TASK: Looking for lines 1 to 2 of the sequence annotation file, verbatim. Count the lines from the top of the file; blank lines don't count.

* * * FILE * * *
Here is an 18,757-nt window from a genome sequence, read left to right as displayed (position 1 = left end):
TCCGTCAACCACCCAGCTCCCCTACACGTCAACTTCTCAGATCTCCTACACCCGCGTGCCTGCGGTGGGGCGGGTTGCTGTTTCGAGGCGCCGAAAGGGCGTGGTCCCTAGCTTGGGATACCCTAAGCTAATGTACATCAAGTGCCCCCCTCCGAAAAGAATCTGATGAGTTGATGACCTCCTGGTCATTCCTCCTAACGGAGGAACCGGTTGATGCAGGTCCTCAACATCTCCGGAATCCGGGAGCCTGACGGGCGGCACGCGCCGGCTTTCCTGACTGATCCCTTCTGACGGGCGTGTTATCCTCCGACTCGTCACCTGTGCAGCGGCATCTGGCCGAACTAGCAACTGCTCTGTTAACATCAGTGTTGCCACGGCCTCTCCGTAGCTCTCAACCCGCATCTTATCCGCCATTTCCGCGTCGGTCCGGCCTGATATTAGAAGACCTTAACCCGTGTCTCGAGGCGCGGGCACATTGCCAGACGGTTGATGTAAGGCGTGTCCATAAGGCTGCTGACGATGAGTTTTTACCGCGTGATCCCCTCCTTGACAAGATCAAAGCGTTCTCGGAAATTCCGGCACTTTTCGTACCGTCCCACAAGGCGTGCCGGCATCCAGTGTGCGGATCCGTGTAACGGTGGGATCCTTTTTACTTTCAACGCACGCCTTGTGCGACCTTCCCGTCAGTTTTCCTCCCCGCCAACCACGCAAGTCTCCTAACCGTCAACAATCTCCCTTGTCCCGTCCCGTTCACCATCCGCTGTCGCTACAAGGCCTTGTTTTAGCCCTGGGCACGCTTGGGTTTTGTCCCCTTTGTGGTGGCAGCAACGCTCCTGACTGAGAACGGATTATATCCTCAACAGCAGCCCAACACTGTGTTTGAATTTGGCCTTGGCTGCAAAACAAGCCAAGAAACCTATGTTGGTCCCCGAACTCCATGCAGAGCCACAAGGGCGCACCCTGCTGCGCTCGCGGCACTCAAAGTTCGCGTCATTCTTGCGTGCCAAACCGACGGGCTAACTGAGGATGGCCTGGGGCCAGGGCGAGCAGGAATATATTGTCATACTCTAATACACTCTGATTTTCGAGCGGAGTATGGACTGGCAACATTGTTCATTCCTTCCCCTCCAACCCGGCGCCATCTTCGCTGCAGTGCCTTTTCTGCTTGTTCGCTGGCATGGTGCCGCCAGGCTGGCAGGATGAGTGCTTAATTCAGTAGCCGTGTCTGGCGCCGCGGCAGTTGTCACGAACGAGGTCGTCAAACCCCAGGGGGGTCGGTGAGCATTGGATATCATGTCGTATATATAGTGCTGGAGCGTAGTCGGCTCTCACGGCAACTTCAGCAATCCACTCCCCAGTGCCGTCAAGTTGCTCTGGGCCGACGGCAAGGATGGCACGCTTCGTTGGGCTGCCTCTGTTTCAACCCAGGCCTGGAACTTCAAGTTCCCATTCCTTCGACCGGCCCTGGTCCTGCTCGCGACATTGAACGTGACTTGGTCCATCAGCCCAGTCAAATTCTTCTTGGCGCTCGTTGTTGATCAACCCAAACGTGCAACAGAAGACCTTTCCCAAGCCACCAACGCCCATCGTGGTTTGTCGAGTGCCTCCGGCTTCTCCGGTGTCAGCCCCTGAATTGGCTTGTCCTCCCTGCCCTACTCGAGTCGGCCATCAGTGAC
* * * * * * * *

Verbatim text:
Here is an 18,757-nt window from a genome sequence, read left to right as displayed (position 1 = left end):
TCCGTCAACCACCCAGCTCCCCTACACGTCAACTTCTCAGATCTCCTACACCCGCGTGCCTGCGGTGGGGCGGGTTGCTGTTTCGAGGCGCCGAAAGGGCGTGGTCCCTAGCTTGGGATACCCTAAGCTAATGTACATCAAGTGCCCCCCTCCGAAAAGAATCTGATGAGTTGATGACCTCCTGGTCATTCCTCCTAACGGAGGAACCGGTTGATGCAGGTCCTCAACATCTCCGGAATCCGGGAGCCTGACGGGCGGCACGCGCCGGCTTTCCTGACTGATCCCTTCTGACGGGCGTGTTATCCTCCGACTCGTCACCTGTGCAGCGGCATCTGGCCGAACTAGCAACTGCTCTGTTAACATCAGTGTTGCCACGGCCTCTCCGTAGCTCTCAACCCGCATCTTATCCGCCATTTCCGCGTCGGTCCGGCCTGATATTAGAAGACCTTAACCCGTGTCTCGAGGCGCGGGCACATTGCCAGACGGTTGATGTAAGGCGTGTCCATAAGGCTGCTGACGATGAGTTTTTACCGCGTGATCCCCTCCTTGACAAGATCAAAGCGTTCTCGGAAATTCCGGCACTTTTCGTACCGTCCCACAAGGCGTGCCGGCATCCAGTGTGCGGATCCGTGTAACGGTGGGATCCTTTTTACTTTCAACGCACGCCTTGTGCGACCTTCCCGTCAGTTTTCCTCCCCGCCAACCACGCAAGTCTCCTAACCGTCAACAATCTCCCTTGTCCCGTCCCGTTCACCATCCGCTGTCGCTACAAGGCCTTGTTTTAGCCCTGGGCACGCTTGGGTTTTGTCCCCTTTGTGGTGGCAGCAACGCTCCTGACTGAGAACGGATTATATCCTCAACAGCAGCCCAACACTGTGTTTGAATTTGGCCTTGGCTGCAAAACAAGCCAAGAAACCTATGTTGGTCCCCGAACTCCATGCAGAGCCACAAGGGCGCACCCTGCTGCGCTCGCGGCACTCAAAGTTCGCGTCATTCTTGCGTGCCAAACCGACGGGCTAACTGAGGATGGCCTGGGGCCAGGGCGAGCAGGAATATATTGTCATACTCTAATACACTCTGATTTTCGAGCGGAGTATGGACTGGCAACATTGTTCATTCCTTCCCCTCCAACCCGGCGCCATCTTCGCTGCAGTGCCTTTTCTGCTTGTTCGCTGGCATGGTGCCGCCAGGCTGGCAGGATGAGTGCTTAATTCAGTAGCCGTGTCTGGCGCCGCGGCAGTTGTCACGAACGAGGTCGTCAAACCCCAGGGGGGTCGGTGAGCATTGGATATCATGTCGTATATATAGTGCTGGAGCGTAGTCGGCTCTCACGGCAACTTCAGCAATCCACTCCCCAGTGCCGTCAAGTTGCTCTGGGCCGACGGCAAGGATGGCACGCTTCGTTGGGCTGCCTCTGTTTCAACCCAGGCCTGGAACTTCAAGTTCCCATTCCTTCGACCGGCCCTGGTCCTGCTCGCGACATTGAACGTGACTTGGTCCATCAGCCCAGTCAAATTCTTCTTGGCGCTCGTTGTTGATCAACCCAAACGTGCAACAGAAGACCTTTCCCAAGCCACCAACGCCCATCGTGGTTTGTCGAGTGCCTCCGGCTTCTCCGGTGTCAGCCCCTGAATTGGCTTGTCCTCCCTGCCCTACTCGAGTCGGCCATCAGTGAC